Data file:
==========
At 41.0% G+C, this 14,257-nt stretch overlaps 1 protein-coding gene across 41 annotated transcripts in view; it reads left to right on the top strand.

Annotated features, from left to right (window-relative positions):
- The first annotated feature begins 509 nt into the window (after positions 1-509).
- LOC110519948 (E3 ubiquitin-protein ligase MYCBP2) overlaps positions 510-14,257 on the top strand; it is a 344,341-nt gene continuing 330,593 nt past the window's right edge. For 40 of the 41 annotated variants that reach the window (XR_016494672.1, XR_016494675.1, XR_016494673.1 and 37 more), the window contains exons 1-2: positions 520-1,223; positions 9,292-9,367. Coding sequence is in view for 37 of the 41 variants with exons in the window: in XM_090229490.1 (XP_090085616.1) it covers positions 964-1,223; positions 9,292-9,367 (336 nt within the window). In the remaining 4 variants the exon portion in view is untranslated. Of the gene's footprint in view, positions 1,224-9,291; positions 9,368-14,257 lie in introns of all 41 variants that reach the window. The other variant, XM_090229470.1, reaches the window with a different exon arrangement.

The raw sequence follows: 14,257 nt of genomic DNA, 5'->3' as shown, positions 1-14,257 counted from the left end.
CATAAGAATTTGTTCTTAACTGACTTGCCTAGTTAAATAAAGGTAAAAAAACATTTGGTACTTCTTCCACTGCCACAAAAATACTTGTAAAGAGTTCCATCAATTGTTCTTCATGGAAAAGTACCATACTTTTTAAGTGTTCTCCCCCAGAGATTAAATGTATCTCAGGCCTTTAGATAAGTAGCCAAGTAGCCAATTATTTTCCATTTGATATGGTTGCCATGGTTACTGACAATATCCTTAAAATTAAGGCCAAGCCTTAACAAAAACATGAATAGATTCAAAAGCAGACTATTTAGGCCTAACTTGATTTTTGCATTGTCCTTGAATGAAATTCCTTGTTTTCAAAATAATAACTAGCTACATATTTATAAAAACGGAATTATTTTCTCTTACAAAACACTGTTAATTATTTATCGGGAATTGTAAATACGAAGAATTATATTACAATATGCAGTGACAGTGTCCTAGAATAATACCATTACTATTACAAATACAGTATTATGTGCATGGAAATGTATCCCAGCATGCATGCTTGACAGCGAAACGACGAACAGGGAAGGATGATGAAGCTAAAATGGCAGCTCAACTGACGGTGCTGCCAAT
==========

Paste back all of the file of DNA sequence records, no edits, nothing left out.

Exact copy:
At 41.0% G+C, this 14,257-nt stretch overlaps 1 protein-coding gene across 41 annotated transcripts in view; it reads left to right on the top strand.

Annotated features, from left to right (window-relative positions):
- The first annotated feature begins 509 nt into the window (after positions 1-509).
- LOC110519948 (E3 ubiquitin-protein ligase MYCBP2) overlaps positions 510-14,257 on the top strand; it is a 344,341-nt gene continuing 330,593 nt past the window's right edge. For 40 of the 41 annotated variants that reach the window (XR_016494672.1, XR_016494675.1, XR_016494673.1 and 37 more), the window contains exons 1-2: positions 520-1,223; positions 9,292-9,367. Coding sequence is in view for 37 of the 41 variants with exons in the window: in XM_090229490.1 (XP_090085616.1) it covers positions 964-1,223; positions 9,292-9,367 (336 nt within the window). In the remaining 4 variants the exon portion in view is untranslated. Of the gene's footprint in view, positions 1,224-9,291; positions 9,368-14,257 lie in introns of all 41 variants that reach the window. The other variant, XM_090229470.1, reaches the window with a different exon arrangement.

The raw sequence follows: 14,257 nt of genomic DNA, 5'->3' as shown, positions 1-14,257 counted from the left end.
CATAAGAATTTGTTCTTAACTGACTTGCCTAGTTAAATAAAGGTAAAAAAACATTTGGTACTTCTTCCACTGCCACAAAAATACTTGTAAAGAGTTCCATCAATTGTTCTTCATGGAAAAGTACCATACTTTTTAAGTGTTCTCCCCCAGAGATTAAATGTATCTCAGGCCTTTAGATAAGTAGCCAAGTAGCCAATTATTTTCCATTTGATATGGTTGCCATGGTTACTGACAATATCCTTAAAATTAAGGCCAAGCCTTAACAAAAACATGAATAGATTCAAAAGCAGACTATTTAGGCCTAACTTGATTTTTGCATTGTCCTTGAATGAAATTCCTTGTTTTCAAAATAATAACTAGCTACATATTTATAAAAACGGAATTATTTTCTCTTACAAAACACTGTTAATTATTTATCGGGAATTGTAAATACGAAGAATTATATTACAATATGCAGTGACAGTGTCCTAGAATAATACCATTACTATTACAAATACAGTATTATGTGCATGGAAATGTATCCCAGCATGCATGCTTGACAGCGAAACGACGAACAGGGAAGGATGATGAAGCTAAAATGGCAGCTCAACTGACGGTGCTGCCAAT